Policies allowing self-identified gender to determine public or workplace restroom and locker room choice cry out for an overall review of sex/gender equity, inclusion, privacy and safety in regard to restroom and changing room facility design and construction, and policies governing public restroom and changing room use.
For example, I don’t know if any public facilities provide full fixture-use-time parity in the available quantity of restroom facilities for females vs males. This inequality is consciously and deliberately perpetuated misogynist apartheid.
I think the full scope of policy required to do justice to all the concerns raised by restroom facilities as structural gender-norming scripting mechanisms must do far more than just replace sex phenotype with gender self-perception as the authentication test for gender-segregated access. It must delete all the gender disciplinary scripts it currently enforces, not just the one that says ontogeny is destiny, especially including these scripts:
- Women in public must be normed into the expectation that waiting and suffering simply come as part of the package of being bodily female.
- Women must accept that their taking longer than men on average to use the restroom proves their inherently inferior suitability for public roles in society.
I believe that many activists in the trans movement would relish the opportunity to “out” and castigate women who feel that m2f people in women’s restrooms and locker rooms present a safety issue for them. I object to that gender disciplinary intent. I feel it is wrong to call such women out on this particular topic, even to the extent some of them may be deeply bigoted in their attitudes against m2f people.
Too many self-styled social change activists today forget, or have never learned, that the right to be racist, sexist, classist, homophobic, the right to be a bigot of any stripe one is inclined to be, is nothing less than religious freedom, freedom of conscience, and moral self-determination. It is our fundamental First Amendment right to be wrong-headed, and without that right we have no other fundamental rights to speak of.
These thought-police activists are political bigots of the worst kind, because they seek to use state power to compel people to change their core beliefs to comply with state-mandated criteria. They have every right to be political bigots of the worst kind, and to be publicly vocal about it, but their bigotry must not become the basis of policy and protocol in the operations of a publicly funded institution or public accommodation, nor must they be deployed to suppress equal access by the targets of their bigotry to public facilities and accommodations.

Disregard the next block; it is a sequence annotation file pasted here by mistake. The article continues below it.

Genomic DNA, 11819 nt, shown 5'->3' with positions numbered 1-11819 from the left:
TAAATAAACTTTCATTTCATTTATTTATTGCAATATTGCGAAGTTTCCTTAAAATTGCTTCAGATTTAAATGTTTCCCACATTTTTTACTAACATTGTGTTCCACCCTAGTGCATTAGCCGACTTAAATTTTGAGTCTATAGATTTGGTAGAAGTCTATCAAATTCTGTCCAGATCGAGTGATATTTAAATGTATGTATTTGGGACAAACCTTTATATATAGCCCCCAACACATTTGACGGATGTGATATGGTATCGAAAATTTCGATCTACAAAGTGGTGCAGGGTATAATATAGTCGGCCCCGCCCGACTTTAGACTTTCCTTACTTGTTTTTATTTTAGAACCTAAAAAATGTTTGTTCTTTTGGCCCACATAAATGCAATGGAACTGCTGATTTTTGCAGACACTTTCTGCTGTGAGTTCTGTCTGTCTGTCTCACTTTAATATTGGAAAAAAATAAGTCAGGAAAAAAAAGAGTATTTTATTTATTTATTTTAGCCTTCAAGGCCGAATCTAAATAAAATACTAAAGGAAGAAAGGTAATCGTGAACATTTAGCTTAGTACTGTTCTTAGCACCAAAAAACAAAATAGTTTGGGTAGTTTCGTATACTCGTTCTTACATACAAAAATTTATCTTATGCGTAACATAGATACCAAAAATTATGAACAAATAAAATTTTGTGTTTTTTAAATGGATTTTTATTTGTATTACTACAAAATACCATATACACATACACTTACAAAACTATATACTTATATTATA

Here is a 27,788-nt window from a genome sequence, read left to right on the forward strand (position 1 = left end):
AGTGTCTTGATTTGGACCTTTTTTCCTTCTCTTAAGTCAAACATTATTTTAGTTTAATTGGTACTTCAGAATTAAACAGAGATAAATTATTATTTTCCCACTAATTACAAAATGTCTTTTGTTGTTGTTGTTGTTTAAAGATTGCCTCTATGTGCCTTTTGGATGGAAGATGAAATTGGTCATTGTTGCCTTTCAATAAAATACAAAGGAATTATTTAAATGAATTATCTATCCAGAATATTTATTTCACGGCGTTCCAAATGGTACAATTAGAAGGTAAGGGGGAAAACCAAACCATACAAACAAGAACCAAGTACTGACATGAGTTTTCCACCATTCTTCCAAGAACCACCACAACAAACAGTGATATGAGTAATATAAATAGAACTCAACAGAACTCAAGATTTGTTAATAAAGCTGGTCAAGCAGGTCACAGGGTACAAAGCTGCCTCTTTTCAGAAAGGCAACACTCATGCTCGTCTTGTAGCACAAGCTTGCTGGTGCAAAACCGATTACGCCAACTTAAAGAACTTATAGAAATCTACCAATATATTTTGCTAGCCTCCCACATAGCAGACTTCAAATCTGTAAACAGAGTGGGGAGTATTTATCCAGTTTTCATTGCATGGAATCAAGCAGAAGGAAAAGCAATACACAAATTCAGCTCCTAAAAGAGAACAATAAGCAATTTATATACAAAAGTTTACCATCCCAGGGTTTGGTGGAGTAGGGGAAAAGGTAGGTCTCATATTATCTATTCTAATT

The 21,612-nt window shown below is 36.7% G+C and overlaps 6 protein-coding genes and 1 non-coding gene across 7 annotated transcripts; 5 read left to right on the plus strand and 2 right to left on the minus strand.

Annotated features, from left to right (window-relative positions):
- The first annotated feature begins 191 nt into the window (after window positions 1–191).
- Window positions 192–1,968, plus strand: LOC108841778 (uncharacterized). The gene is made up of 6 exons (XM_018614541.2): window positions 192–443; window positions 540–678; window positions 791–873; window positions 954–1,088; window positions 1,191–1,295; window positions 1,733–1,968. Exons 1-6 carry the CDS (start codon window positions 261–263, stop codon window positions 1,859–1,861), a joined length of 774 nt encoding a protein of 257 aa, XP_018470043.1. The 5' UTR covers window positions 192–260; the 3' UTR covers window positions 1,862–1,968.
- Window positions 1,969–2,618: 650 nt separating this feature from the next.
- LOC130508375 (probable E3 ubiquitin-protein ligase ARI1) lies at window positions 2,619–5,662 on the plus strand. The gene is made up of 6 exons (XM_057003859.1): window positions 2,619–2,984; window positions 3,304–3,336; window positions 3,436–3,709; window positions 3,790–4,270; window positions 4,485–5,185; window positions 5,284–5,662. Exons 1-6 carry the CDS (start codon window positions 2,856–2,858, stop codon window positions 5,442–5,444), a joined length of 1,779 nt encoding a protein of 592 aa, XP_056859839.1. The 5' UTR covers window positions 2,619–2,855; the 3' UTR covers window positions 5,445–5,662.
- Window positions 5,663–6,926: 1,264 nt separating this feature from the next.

Gender policing takes myriad forms, and persists largely because women rely partly on it to survive male-dominated culture. In my view, defending space reserved for the never-male-privileged from not-never-male-privileged people’s claim of a right to occupy it at will, is a form of defensive gender policing analogous to the overtly discriminatory practices that all oppressed-group separatist survival and resistance strategies employ under various circumstances.
Women’s restrooms have always been and are still institutionally active sites of misogynist disciplinary gender shaming against women. Granting not-never-male-privileged people free and equal access to the restrooms into which the never-male-privileged are still ghettoized, without also granting the never-male-privileged free and equal access to the restrooms they have historically been forbidden to use, the men’s restrooms, only further exacerbates the ghettoization. It turns women’s restrooms into the depository of yet another category of undesirables who have been successfully excluded from men’s restrooms.
As an m2f transgender, I refuse to de-occupy the men’s restroom, and I refuse to play along with the divide and conquer strategy that deploys my not-never-male-privileged status and my mostly male-perceived body presentation as a cultural projectile to smash the never-male-privileged separatist safe-space aspect of women’s restrooms.
Even without the inclusion of not-never-male-privileged people in women’s ghetto restrooms and locker rooms, I have been told by some women that due to the overcrowding, they often cannot feel anxiety-free enough to physiologically succeed at using the women’s restroom. This is even true sometimes when there are unisex individual compartments in use, as with porta-potties at outdoor events. Just knowing there is a line of people waiting can physiologically thwart the process.